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January 28, 2003


The opinion of the court was delivered by: Matthew F. Kennelly, United States District Judge.


Plaintiff Cytomedix has sued Perfusion Partners & Associates Inc. (PPAI), and three individually named PPAI employees, Emery Smith, David Buzenius, and Patrick Pennie for patent infringement and Lanham Act violations.*fn1 Defendants have moved to dismiss for lack of jurisdiction and for failure to state a claim.


Cytomedix is in the business of developing, licensing, and distributing "autologous cellular therapies" using medical patients' own platelets and blood components for the treatment of chronic wounds. Complaint ¶ 5, 13. It holds domestic and foreign patents relating to the use of a particular wound therapy composition known as "Autologel." Complaint ¶ 14. The company has recently emerged from bankruptcy. Defendant PPAI is a small healthcare provider in Florida. PPAI's Mot. to Dismiss at 1. Defendants Smith, Buzenius and Pennie are PPAI employees. Individual Defendants' Mot. to Dismiss at 1-2. The complaint alleges that PPAI and its employees have infringed upon Cytomedix's patents and have violated the Lanham Act by "making and using autologous cellular therapies and platelet gel products." Complaint ¶ 5-6.

The motions to dismiss currently before the court, however, do not concern the details of Cytomedix's claims. Rather, defendants challenge the basis of this Court's jurisdiction over the case as alleged in the complaint. Instead of asserting patent law jurisdiction over its infringement and unfair competition claims, Cytomedix has characterized its suit as an adversary proceeding "related to" its federal bankruptcy case. Complaint ¶ 3. Defendants dispute this characterization and urge the Court either to dismiss the case or to reformulate jurisdiction under the patent laws. A disinterested observer might wonder why it matters; we have jurisdiction over the case either way. The answer is simple: identification of the basis for our jurisdiction determines whether the Court has personal jurisdiction over the original defendants, who have moved to dismiss for lack of personal jurisdiction, improper venue, and failure to state a claim.


As we consider defendants' 12(b) motions, we accept as true all well-pleaded allegations of the complaint and construe all ambiguities in favor of Cytomedix. Hishon v. King & Spaulding, 467 U.S. 69, 73 (1984); Thompson v. Illinois Dep't of Prof'l Regulation, 300 F.3d 750, 753 (7th Cir. 2002). We note, however, that it is proper to look beyond the jurisdictional allegations in the complaint and view whatever evidence has been submitted to determine whether subject matter jurisdiction exists. Roman v. U.S. Postal Service, 821 F.2d 382, 385 (7th Cir. 1987) (citing Grafon Corp. v. Hausermann, 602 F.2d 781, 782 (7th Cir. 1979). We will address the issue of bankruptcy jurisdiction first.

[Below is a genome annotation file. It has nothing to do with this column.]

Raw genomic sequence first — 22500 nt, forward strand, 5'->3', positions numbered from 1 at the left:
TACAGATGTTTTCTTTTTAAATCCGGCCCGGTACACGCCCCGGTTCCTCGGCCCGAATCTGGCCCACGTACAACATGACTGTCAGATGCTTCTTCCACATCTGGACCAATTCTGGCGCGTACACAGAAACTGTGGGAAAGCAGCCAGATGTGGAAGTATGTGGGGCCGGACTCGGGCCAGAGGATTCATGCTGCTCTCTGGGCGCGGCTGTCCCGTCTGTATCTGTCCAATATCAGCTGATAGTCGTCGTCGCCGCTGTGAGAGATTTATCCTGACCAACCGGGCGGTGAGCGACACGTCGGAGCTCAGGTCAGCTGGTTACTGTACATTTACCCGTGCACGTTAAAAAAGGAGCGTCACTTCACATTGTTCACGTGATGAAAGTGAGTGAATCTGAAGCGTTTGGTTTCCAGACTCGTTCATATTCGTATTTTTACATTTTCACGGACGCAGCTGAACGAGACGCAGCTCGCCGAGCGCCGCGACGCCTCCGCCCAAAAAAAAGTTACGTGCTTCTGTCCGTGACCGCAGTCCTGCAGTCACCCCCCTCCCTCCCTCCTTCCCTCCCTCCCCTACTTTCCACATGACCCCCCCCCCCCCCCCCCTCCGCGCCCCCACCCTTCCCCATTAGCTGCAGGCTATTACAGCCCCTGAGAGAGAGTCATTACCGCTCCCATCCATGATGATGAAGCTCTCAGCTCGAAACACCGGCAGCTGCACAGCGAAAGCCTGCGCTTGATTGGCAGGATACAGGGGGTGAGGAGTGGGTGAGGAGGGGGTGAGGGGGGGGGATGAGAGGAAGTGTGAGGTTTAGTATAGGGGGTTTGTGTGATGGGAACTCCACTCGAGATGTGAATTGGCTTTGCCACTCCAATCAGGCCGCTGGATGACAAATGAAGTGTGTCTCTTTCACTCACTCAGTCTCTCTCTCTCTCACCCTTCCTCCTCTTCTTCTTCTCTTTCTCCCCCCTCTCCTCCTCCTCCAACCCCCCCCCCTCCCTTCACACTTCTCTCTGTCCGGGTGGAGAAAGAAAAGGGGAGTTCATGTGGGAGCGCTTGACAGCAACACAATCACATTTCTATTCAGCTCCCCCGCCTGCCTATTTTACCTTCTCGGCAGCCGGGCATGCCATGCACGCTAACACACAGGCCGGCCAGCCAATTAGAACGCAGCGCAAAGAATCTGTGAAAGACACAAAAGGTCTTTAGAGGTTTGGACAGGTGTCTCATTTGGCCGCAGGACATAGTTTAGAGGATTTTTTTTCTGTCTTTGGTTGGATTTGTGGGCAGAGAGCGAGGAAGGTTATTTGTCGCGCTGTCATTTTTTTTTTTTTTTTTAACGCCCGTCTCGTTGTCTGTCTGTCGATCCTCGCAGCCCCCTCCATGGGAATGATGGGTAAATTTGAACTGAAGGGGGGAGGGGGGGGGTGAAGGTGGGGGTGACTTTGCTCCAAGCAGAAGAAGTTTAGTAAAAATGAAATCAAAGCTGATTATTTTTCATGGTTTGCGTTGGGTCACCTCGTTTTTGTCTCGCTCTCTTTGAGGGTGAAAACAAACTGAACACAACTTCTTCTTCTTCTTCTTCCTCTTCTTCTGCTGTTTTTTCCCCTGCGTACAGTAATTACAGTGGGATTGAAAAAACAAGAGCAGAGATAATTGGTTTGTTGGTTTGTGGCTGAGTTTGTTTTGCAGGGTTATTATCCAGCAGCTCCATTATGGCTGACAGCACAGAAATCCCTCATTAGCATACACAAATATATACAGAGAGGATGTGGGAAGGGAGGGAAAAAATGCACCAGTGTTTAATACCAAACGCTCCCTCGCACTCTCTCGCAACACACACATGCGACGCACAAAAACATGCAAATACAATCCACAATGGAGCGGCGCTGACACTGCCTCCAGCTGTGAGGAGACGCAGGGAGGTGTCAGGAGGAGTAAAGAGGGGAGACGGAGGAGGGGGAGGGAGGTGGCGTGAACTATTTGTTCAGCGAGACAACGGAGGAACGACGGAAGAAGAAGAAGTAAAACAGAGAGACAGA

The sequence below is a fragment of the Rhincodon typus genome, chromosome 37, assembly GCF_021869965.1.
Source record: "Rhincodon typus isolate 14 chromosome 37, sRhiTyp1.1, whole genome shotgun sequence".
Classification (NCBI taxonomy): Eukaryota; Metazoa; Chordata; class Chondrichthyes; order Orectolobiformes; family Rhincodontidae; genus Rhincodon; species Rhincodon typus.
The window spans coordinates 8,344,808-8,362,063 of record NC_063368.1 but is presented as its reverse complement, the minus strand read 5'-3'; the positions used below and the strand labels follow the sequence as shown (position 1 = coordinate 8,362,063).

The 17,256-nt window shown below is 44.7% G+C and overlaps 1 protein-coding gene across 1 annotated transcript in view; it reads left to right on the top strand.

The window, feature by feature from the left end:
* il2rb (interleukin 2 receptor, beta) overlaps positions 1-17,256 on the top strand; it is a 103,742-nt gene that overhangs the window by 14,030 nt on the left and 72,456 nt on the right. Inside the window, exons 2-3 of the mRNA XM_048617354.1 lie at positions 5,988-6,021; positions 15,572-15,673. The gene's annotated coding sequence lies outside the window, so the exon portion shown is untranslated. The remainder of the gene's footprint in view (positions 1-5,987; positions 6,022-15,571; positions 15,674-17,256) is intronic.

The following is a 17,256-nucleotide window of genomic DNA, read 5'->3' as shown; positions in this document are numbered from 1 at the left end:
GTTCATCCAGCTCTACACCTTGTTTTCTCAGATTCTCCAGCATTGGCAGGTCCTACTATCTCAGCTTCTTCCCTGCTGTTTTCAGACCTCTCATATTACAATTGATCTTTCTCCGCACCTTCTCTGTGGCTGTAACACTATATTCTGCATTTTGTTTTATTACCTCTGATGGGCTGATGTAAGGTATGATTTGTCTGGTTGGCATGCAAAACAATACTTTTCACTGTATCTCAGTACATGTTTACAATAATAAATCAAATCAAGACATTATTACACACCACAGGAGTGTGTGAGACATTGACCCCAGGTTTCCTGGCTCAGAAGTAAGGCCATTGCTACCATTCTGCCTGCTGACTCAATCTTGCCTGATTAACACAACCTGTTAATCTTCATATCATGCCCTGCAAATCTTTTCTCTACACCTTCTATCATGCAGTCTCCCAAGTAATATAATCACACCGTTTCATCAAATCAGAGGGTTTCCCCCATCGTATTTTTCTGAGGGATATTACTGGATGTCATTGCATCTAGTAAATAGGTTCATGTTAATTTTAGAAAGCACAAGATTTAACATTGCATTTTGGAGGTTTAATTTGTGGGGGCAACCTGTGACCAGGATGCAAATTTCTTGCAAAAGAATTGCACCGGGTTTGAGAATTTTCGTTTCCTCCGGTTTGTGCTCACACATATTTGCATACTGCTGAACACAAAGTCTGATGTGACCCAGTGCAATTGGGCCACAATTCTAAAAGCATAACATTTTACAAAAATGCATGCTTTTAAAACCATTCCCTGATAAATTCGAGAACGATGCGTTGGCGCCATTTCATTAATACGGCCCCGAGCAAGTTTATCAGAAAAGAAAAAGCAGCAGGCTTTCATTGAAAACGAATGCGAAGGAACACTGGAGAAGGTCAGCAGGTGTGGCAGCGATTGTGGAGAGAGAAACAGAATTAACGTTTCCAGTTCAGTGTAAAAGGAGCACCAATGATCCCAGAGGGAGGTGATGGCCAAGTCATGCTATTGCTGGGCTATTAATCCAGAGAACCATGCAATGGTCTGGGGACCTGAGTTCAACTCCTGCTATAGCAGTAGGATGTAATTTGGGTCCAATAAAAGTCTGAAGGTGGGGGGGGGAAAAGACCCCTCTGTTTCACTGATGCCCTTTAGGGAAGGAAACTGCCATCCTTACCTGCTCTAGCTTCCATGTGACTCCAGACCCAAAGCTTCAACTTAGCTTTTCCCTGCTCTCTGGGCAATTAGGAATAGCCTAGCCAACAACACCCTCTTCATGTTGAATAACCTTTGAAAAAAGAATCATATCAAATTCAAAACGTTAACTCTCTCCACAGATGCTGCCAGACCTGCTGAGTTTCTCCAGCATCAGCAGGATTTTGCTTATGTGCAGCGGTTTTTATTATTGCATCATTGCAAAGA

A. "Related To" Jurisdiction Under 28 U.S.C. § 157 (a) and 1334(b)

Cytomedix alleges that the Court has jurisdiction over this "adversary proceeding" pursuant to 28 U.S.C. § 1334 (b) as "a civil proceeding arising in or related to a case under title 11 of the United States Code." Complaint ¶ 3. In support of this assertion, Cytomedix states that "[a]t the time of filing of this Complaint," it was "a chapter 11 debtor operating as debtor-in possession under the jurisdiction of the Bankruptcy Court." Id. Defendants argue that the case is simply a patent suit, the outcome of which will have no impact on the implementation of Cytomedix's bankruptcy reorganization. They point out that the reorganization plan, which excluded potential recoveries in patent infringement suits from the pool of assets available for distribution to creditors, had already been confirmed at the time this suit was commenced, and they contend that Cytomedix's status as debtor-in-possession when it filed its complaint is an irrelevant technicality.

"Related to" jurisdiction exists only when the dispute "affects the amount of property available for distribution or the allocation of property among creditors." In re Xonics, Inc., 813 F.2d 127, 131 (7th Cir. 1987). Because of the timing of this suit, and because the evidence before the Court shows that the outcome of the case will not impact the distribution or allocation of property in Cytomedix's reorganization plan, we find that "related to" jurisdiction is lacking.

Cytomedix's complaint does not describe a connection between the subject of its patent suit and its bankruptcy reorganization. Apart from the jurisdictional allegations we have mentioned, the complaint is devoted to asserting factual and legal bases for its infringement claims. In its brief, however, Cytomedix sets forth three reasons why "related to" bankruptcy jurisdiction is proper. First, it points out that its patent case was filed before the effective date of its reorganization plan. Because its assets did not re-vest until that effective date, Cytomedix argues, its patent case remained property of the bankruptcy estate, subject to bankruptcy jurisdiction. Cytomedix next argues that even if its patent suit was not included in the bankruptcy estate for purposes of distribution to creditors, the outcome of this case will nonetheless impact creditor recovery through its influence on the company's stock. In addition, Cytomedix cites the broad reservation of jurisdiction provided for in its reorganization plan and argues that the bankruptcy court intended to resolve any future dispute involving property of the bankruptcy estate.